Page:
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Deviant neural processing of phonotactic probabilities in adults with dyslexia.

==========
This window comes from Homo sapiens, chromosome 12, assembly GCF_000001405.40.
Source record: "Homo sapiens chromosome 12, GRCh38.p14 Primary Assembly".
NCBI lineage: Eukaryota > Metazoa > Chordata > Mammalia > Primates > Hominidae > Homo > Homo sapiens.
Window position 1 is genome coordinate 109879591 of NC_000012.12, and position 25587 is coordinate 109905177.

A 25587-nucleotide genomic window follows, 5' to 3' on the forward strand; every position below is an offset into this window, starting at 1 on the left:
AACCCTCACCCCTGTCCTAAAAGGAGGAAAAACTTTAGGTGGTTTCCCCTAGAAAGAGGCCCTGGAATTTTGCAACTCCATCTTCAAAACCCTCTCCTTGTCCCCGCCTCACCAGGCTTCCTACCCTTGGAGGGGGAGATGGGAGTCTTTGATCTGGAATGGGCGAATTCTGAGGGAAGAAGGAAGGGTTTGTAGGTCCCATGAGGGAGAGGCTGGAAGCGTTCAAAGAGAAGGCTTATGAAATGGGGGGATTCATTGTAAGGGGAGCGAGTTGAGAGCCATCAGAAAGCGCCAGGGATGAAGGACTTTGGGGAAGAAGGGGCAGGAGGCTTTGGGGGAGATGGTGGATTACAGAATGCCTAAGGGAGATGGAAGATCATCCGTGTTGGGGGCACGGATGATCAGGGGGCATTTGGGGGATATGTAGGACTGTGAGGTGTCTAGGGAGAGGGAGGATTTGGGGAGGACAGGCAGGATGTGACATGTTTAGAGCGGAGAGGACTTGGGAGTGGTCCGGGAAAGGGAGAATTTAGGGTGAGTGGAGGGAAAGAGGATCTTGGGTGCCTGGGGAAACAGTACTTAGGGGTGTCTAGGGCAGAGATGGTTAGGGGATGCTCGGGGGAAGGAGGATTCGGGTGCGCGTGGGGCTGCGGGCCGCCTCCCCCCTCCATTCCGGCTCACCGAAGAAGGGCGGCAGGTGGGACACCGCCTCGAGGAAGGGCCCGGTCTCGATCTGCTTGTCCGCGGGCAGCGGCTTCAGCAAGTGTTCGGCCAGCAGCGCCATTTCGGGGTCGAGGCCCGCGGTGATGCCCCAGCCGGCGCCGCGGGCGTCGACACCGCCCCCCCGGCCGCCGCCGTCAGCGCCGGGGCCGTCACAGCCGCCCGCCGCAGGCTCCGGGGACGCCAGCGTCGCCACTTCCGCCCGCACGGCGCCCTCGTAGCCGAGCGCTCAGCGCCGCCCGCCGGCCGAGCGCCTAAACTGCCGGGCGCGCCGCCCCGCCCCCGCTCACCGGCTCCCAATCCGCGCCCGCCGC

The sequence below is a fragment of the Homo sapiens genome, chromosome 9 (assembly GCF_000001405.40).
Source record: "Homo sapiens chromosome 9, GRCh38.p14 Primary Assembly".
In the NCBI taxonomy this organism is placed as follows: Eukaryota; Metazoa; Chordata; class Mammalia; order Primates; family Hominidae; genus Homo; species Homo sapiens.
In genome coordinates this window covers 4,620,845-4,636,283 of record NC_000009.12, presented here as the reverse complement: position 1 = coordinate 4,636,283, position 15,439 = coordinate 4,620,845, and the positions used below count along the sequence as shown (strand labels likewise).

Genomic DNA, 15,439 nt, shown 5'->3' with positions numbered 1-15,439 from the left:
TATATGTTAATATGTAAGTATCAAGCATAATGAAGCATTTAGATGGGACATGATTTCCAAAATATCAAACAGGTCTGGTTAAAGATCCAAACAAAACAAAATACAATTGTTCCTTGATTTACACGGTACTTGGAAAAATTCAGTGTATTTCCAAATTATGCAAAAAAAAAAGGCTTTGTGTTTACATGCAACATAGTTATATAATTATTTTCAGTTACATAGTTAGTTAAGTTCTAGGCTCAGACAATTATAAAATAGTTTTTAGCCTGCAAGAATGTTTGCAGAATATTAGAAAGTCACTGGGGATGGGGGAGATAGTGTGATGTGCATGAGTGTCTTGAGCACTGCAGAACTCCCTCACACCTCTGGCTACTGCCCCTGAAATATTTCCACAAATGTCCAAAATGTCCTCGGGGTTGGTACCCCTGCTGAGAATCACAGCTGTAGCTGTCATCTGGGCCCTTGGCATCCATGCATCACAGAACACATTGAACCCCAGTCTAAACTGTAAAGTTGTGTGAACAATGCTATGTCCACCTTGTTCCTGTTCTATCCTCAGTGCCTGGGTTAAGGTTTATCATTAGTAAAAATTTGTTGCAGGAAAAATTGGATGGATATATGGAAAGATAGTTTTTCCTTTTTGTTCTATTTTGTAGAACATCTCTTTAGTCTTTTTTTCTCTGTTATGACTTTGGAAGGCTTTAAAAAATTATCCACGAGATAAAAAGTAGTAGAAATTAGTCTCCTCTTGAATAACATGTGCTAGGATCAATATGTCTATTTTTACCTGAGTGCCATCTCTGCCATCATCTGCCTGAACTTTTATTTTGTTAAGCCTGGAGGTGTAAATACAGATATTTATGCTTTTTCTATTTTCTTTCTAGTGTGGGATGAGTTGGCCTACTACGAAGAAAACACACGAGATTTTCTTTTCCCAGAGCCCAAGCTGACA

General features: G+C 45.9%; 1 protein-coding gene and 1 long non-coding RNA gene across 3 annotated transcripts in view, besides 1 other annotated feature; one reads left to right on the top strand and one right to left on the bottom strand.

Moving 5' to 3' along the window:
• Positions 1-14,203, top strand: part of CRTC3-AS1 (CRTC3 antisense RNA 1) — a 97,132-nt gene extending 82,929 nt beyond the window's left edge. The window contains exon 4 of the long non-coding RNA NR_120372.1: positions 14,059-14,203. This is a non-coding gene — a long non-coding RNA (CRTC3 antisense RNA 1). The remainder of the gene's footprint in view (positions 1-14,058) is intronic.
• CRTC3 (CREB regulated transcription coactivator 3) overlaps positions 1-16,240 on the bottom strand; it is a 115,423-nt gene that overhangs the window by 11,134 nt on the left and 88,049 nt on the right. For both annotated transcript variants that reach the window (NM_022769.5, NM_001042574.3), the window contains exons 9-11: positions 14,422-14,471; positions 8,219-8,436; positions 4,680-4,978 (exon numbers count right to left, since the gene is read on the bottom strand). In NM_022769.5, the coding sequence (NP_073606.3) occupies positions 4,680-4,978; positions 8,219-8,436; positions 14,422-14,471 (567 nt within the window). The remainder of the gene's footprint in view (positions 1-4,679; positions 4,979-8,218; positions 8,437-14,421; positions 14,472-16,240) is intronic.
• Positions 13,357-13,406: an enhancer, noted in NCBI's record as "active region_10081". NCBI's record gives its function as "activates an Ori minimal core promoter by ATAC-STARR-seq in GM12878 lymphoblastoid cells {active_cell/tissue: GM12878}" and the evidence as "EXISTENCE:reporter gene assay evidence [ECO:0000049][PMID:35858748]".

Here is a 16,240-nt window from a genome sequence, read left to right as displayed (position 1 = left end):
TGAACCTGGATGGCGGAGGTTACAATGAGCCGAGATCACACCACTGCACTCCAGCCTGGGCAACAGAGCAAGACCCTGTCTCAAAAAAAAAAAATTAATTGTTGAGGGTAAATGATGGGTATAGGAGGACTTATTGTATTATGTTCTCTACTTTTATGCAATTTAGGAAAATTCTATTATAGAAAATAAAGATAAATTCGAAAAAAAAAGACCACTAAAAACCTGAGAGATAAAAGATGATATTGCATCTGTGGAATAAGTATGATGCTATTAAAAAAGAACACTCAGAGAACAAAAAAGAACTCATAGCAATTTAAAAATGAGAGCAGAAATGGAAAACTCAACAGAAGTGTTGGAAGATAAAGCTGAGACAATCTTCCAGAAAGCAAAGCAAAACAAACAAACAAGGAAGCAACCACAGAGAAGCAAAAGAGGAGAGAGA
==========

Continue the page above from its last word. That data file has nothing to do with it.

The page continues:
During language acquisition in the first year of life, children become sensitive to phonotactic probabilities such as the likelihood of speech sound occurrences in the ambient language. Because this sensitivity is acquired at an early age, the extent to which the neural system that underlies speech processing in adults is tuned to these phonological regularities can reflect difficulties in processing language specific phonological regularities that can persist into adulthood. Here, we examined the neural processing of phonotactic probabilities in 18 adults with dyslexia and 18 non-dyslexic controls using mismatch negativity, a pre-attentive neurophysiological response. Stimuli that differed in phonotactic probability elicited similar mismatch negativity responses among the adults with dyslexia, whereas the controls responded more strongly to stimuli with a high phonotactic probability than to stimuli with a low phonotactic probability, suggesting that controls but not adults with dyslexia are sensitive to the phonological regularities of the ambient language. These findings suggest that the underlying neural system in adults with dyslexia is not properly tuned to language-specific phonological regularities, which may partially account for the phonological deficits that are often reported in dyslexic individuals.